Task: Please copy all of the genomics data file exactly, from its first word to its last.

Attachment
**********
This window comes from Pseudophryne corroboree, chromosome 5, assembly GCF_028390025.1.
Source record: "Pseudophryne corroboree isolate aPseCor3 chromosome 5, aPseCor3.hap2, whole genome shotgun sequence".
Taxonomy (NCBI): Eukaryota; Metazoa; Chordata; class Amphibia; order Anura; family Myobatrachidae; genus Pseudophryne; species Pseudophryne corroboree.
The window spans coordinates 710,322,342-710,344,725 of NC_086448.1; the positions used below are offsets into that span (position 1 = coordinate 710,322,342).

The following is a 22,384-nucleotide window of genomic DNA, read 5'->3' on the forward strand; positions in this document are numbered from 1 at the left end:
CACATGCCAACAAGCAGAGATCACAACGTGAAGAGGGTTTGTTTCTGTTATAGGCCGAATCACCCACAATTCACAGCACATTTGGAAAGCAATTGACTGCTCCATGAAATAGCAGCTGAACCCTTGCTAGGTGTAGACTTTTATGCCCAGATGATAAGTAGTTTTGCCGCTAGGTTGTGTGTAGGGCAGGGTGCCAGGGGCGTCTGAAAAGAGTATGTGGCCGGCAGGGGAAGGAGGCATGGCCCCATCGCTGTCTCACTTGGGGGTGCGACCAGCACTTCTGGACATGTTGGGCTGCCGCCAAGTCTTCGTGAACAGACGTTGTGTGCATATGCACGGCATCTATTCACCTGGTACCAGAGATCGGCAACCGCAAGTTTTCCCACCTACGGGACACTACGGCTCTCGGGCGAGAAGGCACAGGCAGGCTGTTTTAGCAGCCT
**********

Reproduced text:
This window comes from Pseudophryne corroboree, chromosome 5, assembly GCF_028390025.1.
Source record: "Pseudophryne corroboree isolate aPseCor3 chromosome 5, aPseCor3.hap2, whole genome shotgun sequence".
Taxonomy (NCBI): Eukaryota; Metazoa; Chordata; class Amphibia; order Anura; family Myobatrachidae; genus Pseudophryne; species Pseudophryne corroboree.
The window spans coordinates 710,322,342-710,344,725 of NC_086448.1; the positions used below are offsets into that span (position 1 = coordinate 710,322,342).

The following is a 22,384-nucleotide window of genomic DNA, read 5'->3' on the forward strand; positions in this document are numbered from 1 at the left end:
CACATGCCAACAAGCAGAGATCACAACGTGAAGAGGGTTTGTTTCTGTTATAGGCCGAATCACCCACAATTCACAGCACATTTGGAAAGCAATTGACTGCTCCATGAAATAGCAGCTGAACCCTTGCTAGGTGTAGACTTTTATGCCCAGATGATAAGTAGTTTTGCCGCTAGGTTGTGTGTAGGGCAGGGTGCCAGGGGCGTCTGAAAAGAGTATGTGGCCGGCAGGGGAAGGAGGCATGGCCCCATCGCTGTCTCACTTGGGGGTGCGACCAGCACTTCTGGACATGTTGGGCTGCCGCCAAGTCTTCGTGAACAGACGTTGTGTGCATATGCACGGCATCTATTCACCTGGTACCAGAGATCGGCAACCGCAAGTTTTCCCACCTACGGGACACTACGGCTCTCGGGCGAGAAGGCACAGGCAGGCTGTTTTAGCAGCCT